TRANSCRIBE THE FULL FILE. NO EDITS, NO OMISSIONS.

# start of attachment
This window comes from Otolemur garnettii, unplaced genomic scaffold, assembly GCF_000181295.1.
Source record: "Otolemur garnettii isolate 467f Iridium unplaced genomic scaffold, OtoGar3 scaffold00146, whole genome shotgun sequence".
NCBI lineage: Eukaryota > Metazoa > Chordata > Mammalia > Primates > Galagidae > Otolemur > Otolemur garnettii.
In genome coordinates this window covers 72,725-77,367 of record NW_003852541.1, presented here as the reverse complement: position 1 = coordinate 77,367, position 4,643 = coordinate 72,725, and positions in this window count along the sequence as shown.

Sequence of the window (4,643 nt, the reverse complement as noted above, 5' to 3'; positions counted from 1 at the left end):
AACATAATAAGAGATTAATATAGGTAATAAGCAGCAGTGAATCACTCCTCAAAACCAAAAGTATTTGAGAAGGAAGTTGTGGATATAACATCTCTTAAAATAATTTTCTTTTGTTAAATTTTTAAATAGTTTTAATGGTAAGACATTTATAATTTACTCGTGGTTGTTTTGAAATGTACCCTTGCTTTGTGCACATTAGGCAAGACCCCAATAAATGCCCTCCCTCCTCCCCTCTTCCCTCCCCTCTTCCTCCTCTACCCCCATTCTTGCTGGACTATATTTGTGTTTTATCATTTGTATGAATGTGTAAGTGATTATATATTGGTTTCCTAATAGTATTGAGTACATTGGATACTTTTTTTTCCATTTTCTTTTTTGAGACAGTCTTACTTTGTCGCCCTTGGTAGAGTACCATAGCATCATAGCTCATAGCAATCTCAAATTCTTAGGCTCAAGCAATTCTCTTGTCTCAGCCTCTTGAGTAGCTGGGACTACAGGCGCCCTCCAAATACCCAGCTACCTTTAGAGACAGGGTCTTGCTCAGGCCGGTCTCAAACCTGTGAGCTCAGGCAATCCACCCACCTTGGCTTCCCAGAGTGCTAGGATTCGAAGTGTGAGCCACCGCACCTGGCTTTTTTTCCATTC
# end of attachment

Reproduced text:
This window comes from Otolemur garnettii, unplaced genomic scaffold, assembly GCF_000181295.1.
Source record: "Otolemur garnettii isolate 467f Iridium unplaced genomic scaffold, OtoGar3 scaffold00146, whole genome shotgun sequence".
NCBI lineage: Eukaryota > Metazoa > Chordata > Mammalia > Primates > Galagidae > Otolemur > Otolemur garnettii.
In genome coordinates this window covers 72,725-77,367 of record NW_003852541.1, presented here as the reverse complement: position 1 = coordinate 77,367, position 4,643 = coordinate 72,725, and positions in this window count along the sequence as shown.

Sequence of the window (4,643 nt, the reverse complement as noted above, 5' to 3'; positions counted from 1 at the left end):
AACATAATAAGAGATTAATATAGGTAATAAGCAGCAGTGAATCACTCCTCAAAACCAAAAGTATTTGAGAAGGAAGTTGTGGATATAACATCTCTTAAAATAATTTTCTTTTGTTAAATTTTTAAATAGTTTTAATGGTAAGACATTTATAATTTACTCGTGGTTGTTTTGAAATGTACCCTTGCTTTGTGCACATTAGGCAAGACCCCAATAAATGCCCTCCCTCCTCCCCTCTTCCCTCCCCTCTTCCTCCTCTACCCCCATTCTTGCTGGACTATATTTGTGTTTTATCATTTGTATGAATGTGTAAGTGATTATATATTGGTTTCCTAATAGTATTGAGTACATTGGATACTTTTTTTTCCATTTTCTTTTTTGAGACAGTCTTACTTTGTCGCCCTTGGTAGAGTACCATAGCATCATAGCTCATAGCAATCTCAAATTCTTAGGCTCAAGCAATTCTCTTGTCTCAGCCTCTTGAGTAGCTGGGACTACAGGCGCCCTCCAAATACCCAGCTACCTTTAGAGACAGGGTCTTGCTCAGGCCGGTCTCAAACCTGTGAGCTCAGGCAATCCACCCACCTTGGCTTCCCAGAGTGCTAGGATTCGAAGTGTGAGCCACCGCACCTGGCTTTTTTTCCATTC